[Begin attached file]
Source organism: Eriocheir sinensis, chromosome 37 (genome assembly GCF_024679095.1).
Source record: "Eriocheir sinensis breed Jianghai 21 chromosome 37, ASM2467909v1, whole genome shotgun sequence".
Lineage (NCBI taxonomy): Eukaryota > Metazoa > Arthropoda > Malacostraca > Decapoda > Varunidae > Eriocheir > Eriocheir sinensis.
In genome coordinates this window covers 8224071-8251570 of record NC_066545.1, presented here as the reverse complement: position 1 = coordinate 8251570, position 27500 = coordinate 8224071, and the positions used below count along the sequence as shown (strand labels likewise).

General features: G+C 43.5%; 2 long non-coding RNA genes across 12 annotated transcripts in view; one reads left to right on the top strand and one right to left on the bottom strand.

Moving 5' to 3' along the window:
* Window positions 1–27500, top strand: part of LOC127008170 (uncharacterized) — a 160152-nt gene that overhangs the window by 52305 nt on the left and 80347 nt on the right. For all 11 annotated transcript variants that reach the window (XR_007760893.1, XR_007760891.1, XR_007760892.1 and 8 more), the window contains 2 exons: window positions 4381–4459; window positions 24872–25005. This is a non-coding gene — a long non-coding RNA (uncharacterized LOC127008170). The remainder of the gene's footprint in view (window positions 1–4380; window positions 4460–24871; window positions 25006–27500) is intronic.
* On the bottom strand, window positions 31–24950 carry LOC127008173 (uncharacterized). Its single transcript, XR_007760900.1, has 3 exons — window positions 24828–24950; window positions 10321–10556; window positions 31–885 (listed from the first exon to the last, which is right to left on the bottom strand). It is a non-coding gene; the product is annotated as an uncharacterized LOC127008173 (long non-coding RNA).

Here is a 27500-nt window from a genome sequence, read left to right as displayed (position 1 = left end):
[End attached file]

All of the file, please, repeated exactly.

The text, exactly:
Source organism: Eriocheir sinensis, chromosome 37 (genome assembly GCF_024679095.1).
Source record: "Eriocheir sinensis breed Jianghai 21 chromosome 37, ASM2467909v1, whole genome shotgun sequence".
Lineage (NCBI taxonomy): Eukaryota > Metazoa > Arthropoda > Malacostraca > Decapoda > Varunidae > Eriocheir > Eriocheir sinensis.
In genome coordinates this window covers 8224071-8251570 of record NC_066545.1, presented here as the reverse complement: position 1 = coordinate 8251570, position 27500 = coordinate 8224071, and the positions used below count along the sequence as shown (strand labels likewise).

General features: G+C 43.5%; 2 long non-coding RNA genes across 12 annotated transcripts in view; one reads left to right on the top strand and one right to left on the bottom strand.

Moving 5' to 3' along the window:
* Window positions 1–27500, top strand: part of LOC127008170 (uncharacterized) — a 160152-nt gene that overhangs the window by 52305 nt on the left and 80347 nt on the right. For all 11 annotated transcript variants that reach the window (XR_007760893.1, XR_007760891.1, XR_007760892.1 and 8 more), the window contains 2 exons: window positions 4381–4459; window positions 24872–25005. This is a non-coding gene — a long non-coding RNA (uncharacterized LOC127008170). The remainder of the gene's footprint in view (window positions 1–4380; window positions 4460–24871; window positions 25006–27500) is intronic.
* On the bottom strand, window positions 31–24950 carry LOC127008173 (uncharacterized). Its single transcript, XR_007760900.1, has 3 exons — window positions 24828–24950; window positions 10321–10556; window positions 31–885 (listed from the first exon to the last, which is right to left on the bottom strand). It is a non-coding gene; the product is annotated as an uncharacterized LOC127008173 (long non-coding RNA).

Here is a 27500-nt window from a genome sequence, read left to right as displayed (position 1 = left end):